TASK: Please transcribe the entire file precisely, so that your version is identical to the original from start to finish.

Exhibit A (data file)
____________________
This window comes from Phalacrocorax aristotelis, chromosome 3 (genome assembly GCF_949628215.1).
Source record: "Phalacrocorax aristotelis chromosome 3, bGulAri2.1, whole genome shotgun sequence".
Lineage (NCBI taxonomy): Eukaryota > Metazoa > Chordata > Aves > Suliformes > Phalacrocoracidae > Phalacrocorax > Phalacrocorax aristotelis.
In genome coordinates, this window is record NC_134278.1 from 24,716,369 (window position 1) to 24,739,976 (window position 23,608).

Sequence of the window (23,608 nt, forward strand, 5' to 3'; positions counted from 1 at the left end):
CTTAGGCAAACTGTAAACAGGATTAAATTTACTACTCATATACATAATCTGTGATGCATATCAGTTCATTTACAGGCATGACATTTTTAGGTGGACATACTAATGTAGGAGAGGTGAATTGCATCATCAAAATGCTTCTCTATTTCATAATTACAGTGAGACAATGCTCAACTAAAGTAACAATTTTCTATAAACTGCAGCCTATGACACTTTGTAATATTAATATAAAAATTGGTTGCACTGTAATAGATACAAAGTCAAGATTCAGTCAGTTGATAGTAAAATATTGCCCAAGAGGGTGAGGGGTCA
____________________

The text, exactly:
This window comes from Phalacrocorax aristotelis, chromosome 3 (genome assembly GCF_949628215.1).
Source record: "Phalacrocorax aristotelis chromosome 3, bGulAri2.1, whole genome shotgun sequence".
Lineage (NCBI taxonomy): Eukaryota > Metazoa > Chordata > Aves > Suliformes > Phalacrocoracidae > Phalacrocorax > Phalacrocorax aristotelis.
In genome coordinates, this window is record NC_134278.1 from 24,716,369 (window position 1) to 24,739,976 (window position 23,608).

Sequence of the window (23,608 nt, forward strand, 5' to 3'; positions counted from 1 at the left end):
CTTAGGCAAACTGTAAACAGGATTAAATTTACTACTCATATACATAATCTGTGATGCATATCAGTTCATTTACAGGCATGACATTTTTAGGTGGACATACTAATGTAGGAGAGGTGAATTGCATCATCAAAATGCTTCTCTATTTCATAATTACAGTGAGACAATGCTCAACTAAAGTAACAATTTTCTATAAACTGCAGCCTATGACACTTTGTAATATTAATATAAAAATTGGTTGCACTGTAATAGATACAAAGTCAAGATTCAGTCAGTTGATAGTAAAATATTGCCCAAGAGGGTGAGGGGTCA